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organs of sense, which are of the same size. The hind feet are likewise much longer than the fore. This disproportion is not the result of any essential change in the constituent parts of the foot; for in the Galago as well as in other Quadrumana, the tarsus is composed of nine small bones, and the metatarsus of five; two of the first, the scaphoïd and the calcaneum, are singularly prolonged: but no other change results in the relations and use of the other bones.

The Galago seems to be insectivorous, and from the largeness of the eyes probably pursues his prey by night. The couch of the ear is large, membranous, and naked, and the consequent sensibility of this organ doubtless assists the animal greatly in distinguishing his prey. The inequality of the extremities enables him to jump with extreme agility.

The Galagos (according to Adanson) have much of the manners of monkeys and squirrels. They are in general gentle, perch constantly on the branches of trees, where they catch insects with their hands and devour them quickly. They make nests in the branches of trees, and cover a bed with grass and leaves for their little ones. With the natives of Senegal they are an article of food.

In three forests in the deserts of Sahara, consisting of gum-trees, from their abounding in that tree which produces the gum-senegal, the Galagos are constantly found, and brought to Europeans by the Moors who trade towards the coast. They call them the animal of the Gum. Of this product the Galagos eat abundantly, but their taste for insects is more decided.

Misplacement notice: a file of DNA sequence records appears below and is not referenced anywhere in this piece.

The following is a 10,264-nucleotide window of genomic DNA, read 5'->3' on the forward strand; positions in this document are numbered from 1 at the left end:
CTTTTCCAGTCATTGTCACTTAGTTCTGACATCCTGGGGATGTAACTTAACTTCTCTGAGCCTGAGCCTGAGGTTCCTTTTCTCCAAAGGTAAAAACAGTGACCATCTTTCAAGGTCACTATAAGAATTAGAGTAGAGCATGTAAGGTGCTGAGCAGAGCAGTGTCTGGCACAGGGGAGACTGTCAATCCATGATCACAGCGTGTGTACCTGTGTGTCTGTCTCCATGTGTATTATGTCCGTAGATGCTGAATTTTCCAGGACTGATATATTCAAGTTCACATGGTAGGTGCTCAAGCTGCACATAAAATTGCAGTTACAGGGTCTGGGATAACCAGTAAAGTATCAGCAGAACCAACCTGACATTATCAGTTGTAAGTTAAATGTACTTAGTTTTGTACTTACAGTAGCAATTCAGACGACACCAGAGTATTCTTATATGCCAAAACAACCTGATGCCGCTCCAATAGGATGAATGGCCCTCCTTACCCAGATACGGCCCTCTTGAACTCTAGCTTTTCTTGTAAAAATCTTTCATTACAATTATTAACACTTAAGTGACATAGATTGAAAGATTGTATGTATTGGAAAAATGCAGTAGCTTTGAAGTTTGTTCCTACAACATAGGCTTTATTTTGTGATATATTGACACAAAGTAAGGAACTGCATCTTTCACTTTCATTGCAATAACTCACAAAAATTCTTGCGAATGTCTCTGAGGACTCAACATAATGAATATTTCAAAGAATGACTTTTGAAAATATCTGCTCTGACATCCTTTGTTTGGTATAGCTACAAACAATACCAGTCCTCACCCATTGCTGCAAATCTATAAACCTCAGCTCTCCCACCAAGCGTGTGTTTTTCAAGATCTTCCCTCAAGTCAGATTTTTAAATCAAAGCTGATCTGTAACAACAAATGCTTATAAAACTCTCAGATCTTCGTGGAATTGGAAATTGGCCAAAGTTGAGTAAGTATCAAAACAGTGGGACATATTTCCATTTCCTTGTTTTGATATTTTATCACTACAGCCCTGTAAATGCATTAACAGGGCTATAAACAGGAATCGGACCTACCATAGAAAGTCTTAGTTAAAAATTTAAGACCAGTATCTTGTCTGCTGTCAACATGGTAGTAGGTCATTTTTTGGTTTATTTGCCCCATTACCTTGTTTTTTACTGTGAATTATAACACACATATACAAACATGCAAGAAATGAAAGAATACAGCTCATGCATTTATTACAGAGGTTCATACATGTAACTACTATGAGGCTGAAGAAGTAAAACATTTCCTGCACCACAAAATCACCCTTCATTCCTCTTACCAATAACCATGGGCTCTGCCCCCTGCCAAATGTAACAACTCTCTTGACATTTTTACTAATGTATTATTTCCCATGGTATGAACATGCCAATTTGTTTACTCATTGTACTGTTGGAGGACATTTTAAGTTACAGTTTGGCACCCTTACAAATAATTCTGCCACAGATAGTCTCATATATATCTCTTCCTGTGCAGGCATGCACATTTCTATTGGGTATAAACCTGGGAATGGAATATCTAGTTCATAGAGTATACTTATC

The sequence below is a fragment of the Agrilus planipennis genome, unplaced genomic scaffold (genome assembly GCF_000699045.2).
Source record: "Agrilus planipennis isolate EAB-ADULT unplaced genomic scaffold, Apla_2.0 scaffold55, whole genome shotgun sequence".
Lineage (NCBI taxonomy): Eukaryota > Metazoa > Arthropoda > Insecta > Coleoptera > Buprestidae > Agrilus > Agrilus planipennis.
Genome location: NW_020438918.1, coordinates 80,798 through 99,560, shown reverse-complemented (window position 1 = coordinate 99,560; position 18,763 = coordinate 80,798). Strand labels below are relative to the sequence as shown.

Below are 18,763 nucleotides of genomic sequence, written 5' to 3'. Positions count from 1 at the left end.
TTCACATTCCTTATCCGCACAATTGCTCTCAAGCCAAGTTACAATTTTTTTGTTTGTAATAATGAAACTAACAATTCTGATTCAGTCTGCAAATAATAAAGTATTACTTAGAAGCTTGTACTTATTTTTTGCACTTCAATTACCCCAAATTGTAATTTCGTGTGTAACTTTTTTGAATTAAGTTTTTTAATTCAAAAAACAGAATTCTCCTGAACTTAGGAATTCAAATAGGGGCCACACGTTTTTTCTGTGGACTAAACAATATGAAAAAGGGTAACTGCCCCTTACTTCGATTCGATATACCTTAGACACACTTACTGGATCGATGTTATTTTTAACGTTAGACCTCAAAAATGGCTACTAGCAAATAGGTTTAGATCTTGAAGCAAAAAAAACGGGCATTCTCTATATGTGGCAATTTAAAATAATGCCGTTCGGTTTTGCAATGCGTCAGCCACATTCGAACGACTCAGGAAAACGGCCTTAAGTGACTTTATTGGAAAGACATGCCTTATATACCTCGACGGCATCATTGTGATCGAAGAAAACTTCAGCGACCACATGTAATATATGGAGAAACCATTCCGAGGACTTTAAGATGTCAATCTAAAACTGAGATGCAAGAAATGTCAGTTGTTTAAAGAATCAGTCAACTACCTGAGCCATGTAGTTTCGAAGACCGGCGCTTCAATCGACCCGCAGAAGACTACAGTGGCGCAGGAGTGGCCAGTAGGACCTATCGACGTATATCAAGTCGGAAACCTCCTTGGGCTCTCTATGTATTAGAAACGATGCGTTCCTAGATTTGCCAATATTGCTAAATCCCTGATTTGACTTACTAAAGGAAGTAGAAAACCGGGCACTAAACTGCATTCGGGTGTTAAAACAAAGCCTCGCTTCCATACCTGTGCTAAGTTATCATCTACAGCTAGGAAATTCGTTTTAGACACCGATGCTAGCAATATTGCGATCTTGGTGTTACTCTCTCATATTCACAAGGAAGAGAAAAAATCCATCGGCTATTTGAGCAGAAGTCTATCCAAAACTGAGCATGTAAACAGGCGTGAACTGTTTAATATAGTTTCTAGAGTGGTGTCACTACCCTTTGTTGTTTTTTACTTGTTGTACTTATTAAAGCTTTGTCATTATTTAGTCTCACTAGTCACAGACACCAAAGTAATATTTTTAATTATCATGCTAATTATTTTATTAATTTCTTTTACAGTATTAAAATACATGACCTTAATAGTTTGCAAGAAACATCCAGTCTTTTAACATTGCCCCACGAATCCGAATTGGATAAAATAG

When they sleep the Galagos close their ears, which are then folded up, so as to be scarcely visible, but on the least noise they open again. This is a property also of many of the bats. The Galago is about seven inches long, the tail about nine.

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P. S. M. Geoffroi St. Hillaire considers tbe Fennec of Bruce called also Zerda, Canis Cerdo Megalotis, &c., as, if not of the same species as the Galago of Senegal at least of the family of the Galagos. It is impossible within our limits to follow this eminent naturalist through the detail of his arguments. He seems, however, from a review of the accounts of Bruce and others, to establish the following affinities between them.

"Both are of the same length, the ears one and half as long as the head, the eyes large, the head spheriodal, the muzzle slender and short; both are of the same colour; both nocturnal; both live in trees and nestle in their trunks; and both inhabit regions of Africa, which if not very neighbouring, are of the same climateric constitution."

This writer establishes four species. 1. The Galago of Madagascar. 2. Galago Murinus, "Little Maccauco," brown, "Lemur Murinus," Pennant. 3. Galago with tufted tail, (crassicandatus). 4. Galago of Senegal, (Lemur Galago. Shaw,) to which he thinks the Fennec should be added, to form a fifth species.

Some additional Remarks on the Order Quadrumana in general, and more especially on the Nomenclature of that Order.